A group of researchers led by Dr. Tetsuhiro Kudo and Professor Hiroshi Masuhara from National Chiao Tung University in Taiwan provided an experimental study that propagation of trapping laser from focal point expands an assembly much larger than the irradiated area with sticking out rows of linearly aligned particles like horns. The work published in Nanoletters, provides new mechanism against previous studies where assemblies were only trapped in the irradiated area by studying the optical trapping of polystyrene particles at glass/solution interface.
The optical trapping system used for this experiment comprises of an inverted microscope and a 1064 nm continuous wave laser as a trapping laser, an objective and collimation lenses, λ/2 or λ/4 wave plate, charge-coupled device camera, and a spectrometer.
Results shown on colloidal assembly formed during optical trapping with the linearly polarized light as time progresses expressed dynamic movement of assembled particles and a random collision with each other. The long and short axes of an ellipse-like assembly were much larger than focal spot (1 μm) at about 14 and 12 μm, respectively. For that of circularly polarized light, a circular-shaped assembly of diameter 20 μm was also seen.
Four horns appeared and became longer, reaching a maximum length of about 10 μm after completion of an elliptical assembly growth which would be challenging in cases of a direct trapping laser. The horns which were tilted at 450 with respect to direction of light polarization maintained an X-like shape despite their random swings. Their interparticle distance was about 1.2 μm, twice the size of effective wavelength which serves as one of the features of an optical binding.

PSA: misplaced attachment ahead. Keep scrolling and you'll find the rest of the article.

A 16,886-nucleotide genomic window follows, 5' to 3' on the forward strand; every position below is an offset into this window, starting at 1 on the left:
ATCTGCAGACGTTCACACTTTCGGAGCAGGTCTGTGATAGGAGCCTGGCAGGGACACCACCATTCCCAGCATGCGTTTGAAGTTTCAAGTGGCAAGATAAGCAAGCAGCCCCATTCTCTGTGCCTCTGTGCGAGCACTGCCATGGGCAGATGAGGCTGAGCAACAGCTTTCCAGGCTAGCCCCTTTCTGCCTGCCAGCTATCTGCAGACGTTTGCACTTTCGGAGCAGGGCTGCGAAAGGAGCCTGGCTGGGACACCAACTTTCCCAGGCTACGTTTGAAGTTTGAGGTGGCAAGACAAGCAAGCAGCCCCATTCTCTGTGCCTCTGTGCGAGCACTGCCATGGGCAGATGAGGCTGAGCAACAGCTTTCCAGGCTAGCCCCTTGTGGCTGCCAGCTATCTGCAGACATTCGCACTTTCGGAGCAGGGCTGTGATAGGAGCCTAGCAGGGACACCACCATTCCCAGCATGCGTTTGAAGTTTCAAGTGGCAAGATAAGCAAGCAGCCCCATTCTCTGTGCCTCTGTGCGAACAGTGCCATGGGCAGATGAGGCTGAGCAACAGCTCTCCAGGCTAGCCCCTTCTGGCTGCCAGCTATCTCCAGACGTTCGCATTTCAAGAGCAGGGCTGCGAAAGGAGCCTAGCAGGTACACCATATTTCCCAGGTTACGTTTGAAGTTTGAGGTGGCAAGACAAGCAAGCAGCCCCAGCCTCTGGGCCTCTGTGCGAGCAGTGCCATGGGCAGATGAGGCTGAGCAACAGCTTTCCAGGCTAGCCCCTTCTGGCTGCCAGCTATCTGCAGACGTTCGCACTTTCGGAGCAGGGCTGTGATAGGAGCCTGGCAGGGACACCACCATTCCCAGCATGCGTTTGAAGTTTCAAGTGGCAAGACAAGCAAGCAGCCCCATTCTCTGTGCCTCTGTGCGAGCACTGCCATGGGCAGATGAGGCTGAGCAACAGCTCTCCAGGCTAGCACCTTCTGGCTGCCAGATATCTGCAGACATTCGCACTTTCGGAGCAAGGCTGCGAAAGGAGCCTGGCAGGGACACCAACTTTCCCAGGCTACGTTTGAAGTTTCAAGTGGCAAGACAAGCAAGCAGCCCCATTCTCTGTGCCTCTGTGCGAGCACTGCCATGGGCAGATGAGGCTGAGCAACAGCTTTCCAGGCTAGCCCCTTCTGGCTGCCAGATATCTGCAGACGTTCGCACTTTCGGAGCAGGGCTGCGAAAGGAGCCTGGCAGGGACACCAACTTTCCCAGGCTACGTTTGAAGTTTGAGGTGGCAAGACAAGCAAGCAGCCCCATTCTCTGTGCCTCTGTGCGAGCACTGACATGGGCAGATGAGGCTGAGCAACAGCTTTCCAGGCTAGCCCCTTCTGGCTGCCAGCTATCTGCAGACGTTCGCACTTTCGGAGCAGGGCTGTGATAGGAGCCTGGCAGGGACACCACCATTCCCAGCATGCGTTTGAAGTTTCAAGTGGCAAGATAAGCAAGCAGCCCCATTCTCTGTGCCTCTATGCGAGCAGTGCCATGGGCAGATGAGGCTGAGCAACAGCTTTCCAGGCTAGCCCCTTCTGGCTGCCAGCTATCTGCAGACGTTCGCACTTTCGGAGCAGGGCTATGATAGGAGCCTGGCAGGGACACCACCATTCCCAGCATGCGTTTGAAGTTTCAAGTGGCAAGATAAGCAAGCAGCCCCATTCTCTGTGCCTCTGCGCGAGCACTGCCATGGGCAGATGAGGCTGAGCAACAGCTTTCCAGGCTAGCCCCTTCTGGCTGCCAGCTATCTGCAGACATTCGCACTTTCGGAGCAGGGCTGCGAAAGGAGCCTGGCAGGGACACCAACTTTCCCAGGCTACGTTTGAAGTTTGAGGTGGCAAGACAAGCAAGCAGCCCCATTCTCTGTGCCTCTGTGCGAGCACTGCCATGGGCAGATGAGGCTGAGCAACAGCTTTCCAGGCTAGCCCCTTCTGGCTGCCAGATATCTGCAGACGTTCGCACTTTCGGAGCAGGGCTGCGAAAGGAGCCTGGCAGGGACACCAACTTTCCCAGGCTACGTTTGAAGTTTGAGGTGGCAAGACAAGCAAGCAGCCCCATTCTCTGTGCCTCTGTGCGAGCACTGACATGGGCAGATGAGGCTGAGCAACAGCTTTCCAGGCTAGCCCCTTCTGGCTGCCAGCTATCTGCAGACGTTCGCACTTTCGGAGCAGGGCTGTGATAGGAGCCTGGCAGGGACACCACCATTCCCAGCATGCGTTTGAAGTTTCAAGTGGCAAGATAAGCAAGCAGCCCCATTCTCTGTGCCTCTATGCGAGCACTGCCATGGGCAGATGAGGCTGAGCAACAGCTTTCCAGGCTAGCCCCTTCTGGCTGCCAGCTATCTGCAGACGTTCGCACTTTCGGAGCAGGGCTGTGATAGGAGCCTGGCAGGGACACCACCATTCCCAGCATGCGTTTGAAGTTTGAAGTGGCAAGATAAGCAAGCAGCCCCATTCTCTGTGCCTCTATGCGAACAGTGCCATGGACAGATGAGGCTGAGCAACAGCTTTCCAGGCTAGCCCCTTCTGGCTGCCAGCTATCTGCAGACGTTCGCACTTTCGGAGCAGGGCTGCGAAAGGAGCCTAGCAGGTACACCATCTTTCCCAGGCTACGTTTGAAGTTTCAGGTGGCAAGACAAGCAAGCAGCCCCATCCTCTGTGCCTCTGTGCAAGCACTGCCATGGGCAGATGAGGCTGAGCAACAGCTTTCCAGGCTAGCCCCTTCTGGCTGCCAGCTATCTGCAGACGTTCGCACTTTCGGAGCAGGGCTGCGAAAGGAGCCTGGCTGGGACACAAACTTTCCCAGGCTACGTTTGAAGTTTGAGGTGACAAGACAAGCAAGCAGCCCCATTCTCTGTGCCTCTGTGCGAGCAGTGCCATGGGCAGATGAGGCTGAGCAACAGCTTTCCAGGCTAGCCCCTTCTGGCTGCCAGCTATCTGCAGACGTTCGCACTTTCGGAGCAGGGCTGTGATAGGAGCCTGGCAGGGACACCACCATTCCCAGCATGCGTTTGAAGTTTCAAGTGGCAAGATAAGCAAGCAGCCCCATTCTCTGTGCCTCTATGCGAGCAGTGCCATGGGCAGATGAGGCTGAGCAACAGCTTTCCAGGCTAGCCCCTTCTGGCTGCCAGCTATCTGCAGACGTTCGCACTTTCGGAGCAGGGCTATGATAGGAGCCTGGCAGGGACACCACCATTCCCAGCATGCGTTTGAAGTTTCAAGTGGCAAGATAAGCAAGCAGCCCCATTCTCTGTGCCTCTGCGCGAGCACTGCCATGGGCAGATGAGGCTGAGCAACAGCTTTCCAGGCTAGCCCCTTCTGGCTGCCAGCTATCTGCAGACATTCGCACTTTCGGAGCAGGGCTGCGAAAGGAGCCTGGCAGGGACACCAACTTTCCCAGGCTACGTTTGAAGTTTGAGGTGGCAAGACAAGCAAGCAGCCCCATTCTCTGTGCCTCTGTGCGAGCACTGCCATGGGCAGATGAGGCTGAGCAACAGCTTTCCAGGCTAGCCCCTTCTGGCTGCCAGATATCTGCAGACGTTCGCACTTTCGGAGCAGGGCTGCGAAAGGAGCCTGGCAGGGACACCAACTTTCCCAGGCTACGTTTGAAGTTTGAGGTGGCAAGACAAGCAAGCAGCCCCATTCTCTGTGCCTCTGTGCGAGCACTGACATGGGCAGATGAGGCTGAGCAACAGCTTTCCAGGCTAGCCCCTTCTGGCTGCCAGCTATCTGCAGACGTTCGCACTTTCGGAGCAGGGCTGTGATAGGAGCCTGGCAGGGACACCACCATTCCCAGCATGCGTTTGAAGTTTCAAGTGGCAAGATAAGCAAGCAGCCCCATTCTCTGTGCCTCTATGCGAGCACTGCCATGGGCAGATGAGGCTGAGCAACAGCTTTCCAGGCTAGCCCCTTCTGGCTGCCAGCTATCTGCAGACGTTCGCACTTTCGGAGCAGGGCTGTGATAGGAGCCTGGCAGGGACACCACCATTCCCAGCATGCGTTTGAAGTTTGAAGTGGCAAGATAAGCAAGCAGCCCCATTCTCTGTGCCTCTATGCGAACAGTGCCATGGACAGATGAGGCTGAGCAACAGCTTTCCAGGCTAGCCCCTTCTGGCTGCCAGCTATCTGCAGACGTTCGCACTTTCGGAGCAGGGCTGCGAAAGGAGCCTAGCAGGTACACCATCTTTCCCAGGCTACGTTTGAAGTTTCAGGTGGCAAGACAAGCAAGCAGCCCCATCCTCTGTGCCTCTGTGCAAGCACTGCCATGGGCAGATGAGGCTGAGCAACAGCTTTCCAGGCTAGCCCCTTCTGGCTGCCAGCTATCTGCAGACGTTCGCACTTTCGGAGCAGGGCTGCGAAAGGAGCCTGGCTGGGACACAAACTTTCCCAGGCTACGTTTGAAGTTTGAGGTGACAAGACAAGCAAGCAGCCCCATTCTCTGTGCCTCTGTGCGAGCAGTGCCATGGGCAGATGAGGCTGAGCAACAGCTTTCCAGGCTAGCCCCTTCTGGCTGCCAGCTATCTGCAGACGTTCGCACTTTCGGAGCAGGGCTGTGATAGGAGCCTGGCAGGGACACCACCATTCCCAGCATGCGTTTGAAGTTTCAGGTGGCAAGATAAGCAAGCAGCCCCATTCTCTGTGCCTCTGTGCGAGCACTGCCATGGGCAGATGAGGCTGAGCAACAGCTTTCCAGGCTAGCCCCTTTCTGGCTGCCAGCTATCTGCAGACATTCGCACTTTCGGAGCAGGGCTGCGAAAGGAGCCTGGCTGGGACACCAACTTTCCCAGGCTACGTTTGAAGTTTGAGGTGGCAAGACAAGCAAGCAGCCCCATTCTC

Interestingly, six short horn branches with an angle of 600 to each other were found on the assembly when observing images of circularly polarized light. Optical trapping experiment with circularly polarized light of laser power of 1.8 W ten times showed the probability of observing six horns in 9 min irradiation at 50 %. The six horns shown when compared to that of 1.4 W laser was longer. The authors however concluded that the four horns found in the linearly polarized light were much longer than those of six horns found in the circularly polarized light.
The light propagation through the horns was directly observed to grow from the focus point to the outside area when assemblies were monitored by 1064 nm backscattering imaging. A multiple scattering in the assembly was also observed with assembly structures of four horns and six horns proposed to be tetragonal and closely-packed respectively.
The two transmittance of linearly and circularly polarized light reduced with a large degree in shorter wavelength region compared with the longer one. However, a lower transmittance was found in assembly with the six horns. Further experiments concluded that both structures of the four horns and six horns assembled with the linearly and circularly polarized light respectively.
The findings and methods of this study are relevant in facilitating design of quantum dots, metal nanoparticles, molecular structures, etc. coupled with their crystal design by use of an optical force through light propagation.
Tetsuhiro Kudo*, Shun-Fa Wang, Ken-ichi Yuyama, Hiroshi Masuhara*. Optical Trapping-Formed Colloidal Assembly with Horns Extended to the Outside of a Focus through Light Propagation, Nano Letters 16 (2016) 3058-3062.
Department of Applied Chemistry and Institute of Molecular Science, National Chiao Tung University, Hsinchu 30010, Taiwan.
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